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Birdsfoot trefoil as a grazing and hay crop Birdsfoot Trefoil As a Grazing or Hay Crop

Sid Bosworth, Extension Associate Professor, Department of Plant and Soil Science, University of Vermont sid.bosworth@uvm.edu



Birdsfoot trefoil is a long-lived perennial legume that can provide excellent nutritional value to pasture and additional summer production when grasses often go into a growth slump.  Trefoil's branched, relatively shallow taproot makes it less drought tolerant than alfalfa, but it is tolerant of poorly drained and somewhat acid soils.  This factor combined with high forage quality, zero bloat potential, excellent grazing tolerance, natural reseeding capability, and the potential for a long stand life, make it an ideal pasture legume.  In addition, birdsfoot trefoil can also be used as a legume companion crop with grasses either for pasture or hay.  Regardless of use, it is important to consider variety selection, establishment, fertility needs, grazing management and, of course, costs.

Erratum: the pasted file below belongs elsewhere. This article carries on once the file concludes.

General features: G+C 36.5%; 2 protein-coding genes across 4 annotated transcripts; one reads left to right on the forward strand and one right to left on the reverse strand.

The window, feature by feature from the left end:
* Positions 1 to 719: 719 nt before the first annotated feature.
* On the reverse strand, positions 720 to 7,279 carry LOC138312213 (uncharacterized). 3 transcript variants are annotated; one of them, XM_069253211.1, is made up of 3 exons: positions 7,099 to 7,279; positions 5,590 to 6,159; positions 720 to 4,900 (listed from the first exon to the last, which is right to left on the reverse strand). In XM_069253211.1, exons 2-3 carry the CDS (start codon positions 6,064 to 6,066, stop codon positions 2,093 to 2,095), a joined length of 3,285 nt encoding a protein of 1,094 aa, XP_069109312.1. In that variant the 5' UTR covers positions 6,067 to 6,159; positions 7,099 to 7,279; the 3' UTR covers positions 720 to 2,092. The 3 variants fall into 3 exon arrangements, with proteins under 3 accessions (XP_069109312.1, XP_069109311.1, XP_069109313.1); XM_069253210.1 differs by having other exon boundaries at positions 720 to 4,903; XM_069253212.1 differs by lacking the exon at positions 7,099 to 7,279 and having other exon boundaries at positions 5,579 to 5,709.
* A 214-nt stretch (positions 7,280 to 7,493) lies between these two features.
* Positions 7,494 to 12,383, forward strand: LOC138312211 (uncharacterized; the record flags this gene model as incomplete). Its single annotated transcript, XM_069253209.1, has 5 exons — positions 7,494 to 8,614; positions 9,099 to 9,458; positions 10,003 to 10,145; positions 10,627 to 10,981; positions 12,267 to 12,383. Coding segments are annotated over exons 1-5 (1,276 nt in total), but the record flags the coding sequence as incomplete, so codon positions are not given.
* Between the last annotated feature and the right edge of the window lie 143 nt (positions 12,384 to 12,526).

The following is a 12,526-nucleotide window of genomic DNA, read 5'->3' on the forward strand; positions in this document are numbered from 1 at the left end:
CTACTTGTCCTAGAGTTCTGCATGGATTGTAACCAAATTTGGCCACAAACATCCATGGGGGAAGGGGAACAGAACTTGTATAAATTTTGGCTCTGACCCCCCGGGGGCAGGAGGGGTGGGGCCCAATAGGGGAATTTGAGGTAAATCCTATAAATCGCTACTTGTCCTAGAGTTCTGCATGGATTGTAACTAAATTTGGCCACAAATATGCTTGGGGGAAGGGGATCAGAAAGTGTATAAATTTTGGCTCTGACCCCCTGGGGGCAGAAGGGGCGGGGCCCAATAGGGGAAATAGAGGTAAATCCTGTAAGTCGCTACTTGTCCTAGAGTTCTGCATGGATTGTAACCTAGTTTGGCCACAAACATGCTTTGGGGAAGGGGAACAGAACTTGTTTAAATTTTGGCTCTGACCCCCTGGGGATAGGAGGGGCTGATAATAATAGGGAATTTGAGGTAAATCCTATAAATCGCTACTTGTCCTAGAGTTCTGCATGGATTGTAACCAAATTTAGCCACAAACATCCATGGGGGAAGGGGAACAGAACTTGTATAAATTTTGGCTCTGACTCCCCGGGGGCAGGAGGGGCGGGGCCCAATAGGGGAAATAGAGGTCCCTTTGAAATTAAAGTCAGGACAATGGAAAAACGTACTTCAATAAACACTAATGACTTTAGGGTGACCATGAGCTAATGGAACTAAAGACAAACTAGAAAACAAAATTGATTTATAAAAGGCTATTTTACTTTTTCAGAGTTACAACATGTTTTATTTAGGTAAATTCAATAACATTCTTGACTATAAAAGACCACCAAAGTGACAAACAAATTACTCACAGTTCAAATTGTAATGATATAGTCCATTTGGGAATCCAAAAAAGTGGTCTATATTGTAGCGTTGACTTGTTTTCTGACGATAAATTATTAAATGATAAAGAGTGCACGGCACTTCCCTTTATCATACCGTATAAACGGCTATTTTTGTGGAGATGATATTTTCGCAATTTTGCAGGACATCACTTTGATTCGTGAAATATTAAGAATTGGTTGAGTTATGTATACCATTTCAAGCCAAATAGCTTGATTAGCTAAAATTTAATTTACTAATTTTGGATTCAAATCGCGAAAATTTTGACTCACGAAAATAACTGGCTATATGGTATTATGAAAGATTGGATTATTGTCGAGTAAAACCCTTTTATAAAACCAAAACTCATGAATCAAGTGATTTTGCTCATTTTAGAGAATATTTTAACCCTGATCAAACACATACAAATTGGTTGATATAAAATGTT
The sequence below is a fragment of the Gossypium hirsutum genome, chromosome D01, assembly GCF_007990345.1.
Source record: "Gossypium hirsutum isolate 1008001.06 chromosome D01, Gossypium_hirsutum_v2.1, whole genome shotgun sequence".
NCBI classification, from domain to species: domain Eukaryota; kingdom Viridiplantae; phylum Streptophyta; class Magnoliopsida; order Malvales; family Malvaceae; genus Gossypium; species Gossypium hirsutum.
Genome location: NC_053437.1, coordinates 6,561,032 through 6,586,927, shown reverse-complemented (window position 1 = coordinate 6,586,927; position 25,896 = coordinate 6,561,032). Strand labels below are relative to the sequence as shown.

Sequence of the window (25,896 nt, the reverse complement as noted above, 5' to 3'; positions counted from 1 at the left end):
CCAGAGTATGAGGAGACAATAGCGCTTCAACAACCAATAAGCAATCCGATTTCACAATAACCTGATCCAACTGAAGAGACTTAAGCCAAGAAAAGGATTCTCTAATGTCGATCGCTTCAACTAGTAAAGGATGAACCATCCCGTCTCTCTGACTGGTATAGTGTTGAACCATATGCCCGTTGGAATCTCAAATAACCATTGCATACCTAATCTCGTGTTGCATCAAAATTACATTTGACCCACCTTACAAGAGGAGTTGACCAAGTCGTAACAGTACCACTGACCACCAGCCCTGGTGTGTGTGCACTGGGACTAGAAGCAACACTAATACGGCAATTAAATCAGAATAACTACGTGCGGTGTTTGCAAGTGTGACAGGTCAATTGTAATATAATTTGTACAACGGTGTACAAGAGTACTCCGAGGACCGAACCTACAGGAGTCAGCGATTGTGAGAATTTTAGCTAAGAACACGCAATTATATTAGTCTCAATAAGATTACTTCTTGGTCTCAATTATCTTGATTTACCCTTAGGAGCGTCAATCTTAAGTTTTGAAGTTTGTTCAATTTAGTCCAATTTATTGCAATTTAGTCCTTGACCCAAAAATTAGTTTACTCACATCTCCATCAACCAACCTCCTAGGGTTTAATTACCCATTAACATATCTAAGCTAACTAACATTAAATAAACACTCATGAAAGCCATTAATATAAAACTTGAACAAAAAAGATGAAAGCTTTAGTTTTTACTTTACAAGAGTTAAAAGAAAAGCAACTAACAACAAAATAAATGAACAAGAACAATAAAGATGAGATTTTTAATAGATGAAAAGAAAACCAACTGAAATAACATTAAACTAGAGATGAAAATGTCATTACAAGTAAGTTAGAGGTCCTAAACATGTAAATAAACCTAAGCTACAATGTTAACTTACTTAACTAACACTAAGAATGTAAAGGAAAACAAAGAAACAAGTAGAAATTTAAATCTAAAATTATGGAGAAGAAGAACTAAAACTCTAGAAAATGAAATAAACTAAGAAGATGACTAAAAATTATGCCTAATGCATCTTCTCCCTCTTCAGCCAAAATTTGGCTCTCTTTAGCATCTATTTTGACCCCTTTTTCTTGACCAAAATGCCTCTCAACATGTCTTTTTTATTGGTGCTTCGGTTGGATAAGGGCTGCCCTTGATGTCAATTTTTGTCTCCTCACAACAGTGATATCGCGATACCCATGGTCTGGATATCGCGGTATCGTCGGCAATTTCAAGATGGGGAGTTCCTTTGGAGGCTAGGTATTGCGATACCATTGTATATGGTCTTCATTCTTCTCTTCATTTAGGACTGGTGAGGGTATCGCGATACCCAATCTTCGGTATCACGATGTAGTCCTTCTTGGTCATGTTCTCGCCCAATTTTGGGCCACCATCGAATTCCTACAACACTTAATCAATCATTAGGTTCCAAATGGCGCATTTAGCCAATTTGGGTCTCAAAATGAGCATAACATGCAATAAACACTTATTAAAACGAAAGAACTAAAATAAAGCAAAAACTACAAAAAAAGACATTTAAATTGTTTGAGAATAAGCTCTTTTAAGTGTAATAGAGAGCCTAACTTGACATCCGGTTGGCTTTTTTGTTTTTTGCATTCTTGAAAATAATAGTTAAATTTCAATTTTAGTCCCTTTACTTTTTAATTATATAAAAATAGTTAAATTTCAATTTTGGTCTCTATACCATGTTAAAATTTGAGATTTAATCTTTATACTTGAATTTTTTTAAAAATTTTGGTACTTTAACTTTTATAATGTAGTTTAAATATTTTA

Birdsfoot trefoil varieties can be categorized into three general types: 1) prostrate or low-growing types such as Empire, Leo, or Dawn, 2) erect or hay types such as Viking or Maitland, and 3) semi-erect such as Norcen.  Generally, the prostrate or semi-erect types have been recommended for grazing because of their low profile and tolerance to prolonged grazing.  However, the erect and semi-erect varieties can tolerate rotational grazing and would be best suited for mixed hay/grazing situation.  Seedling vigor is a major consideration when selecting trefoil varieties since trefoil is generally slow to establish. 

It is best to purchase certified seed to ensure that you are buying improved varieties.  "Common" or non-certified seed may have unpredictable performance.  Some varieties such as 'Leo', 'Maitland' or 'Norcen' have been selected for better seedling vigor as compared to older varieties like Empire and Viking.  A newer variety, 'Pardee', released by Cornell in 1999, has a higher resistance to Fusarium wilt, a disease that caused a significant decline of trefoil in the Champlain Valley during the 1960's.  It is an upright, hay-type variety that matures earlier than other varieties.  It has also yielded better in New York variety trials.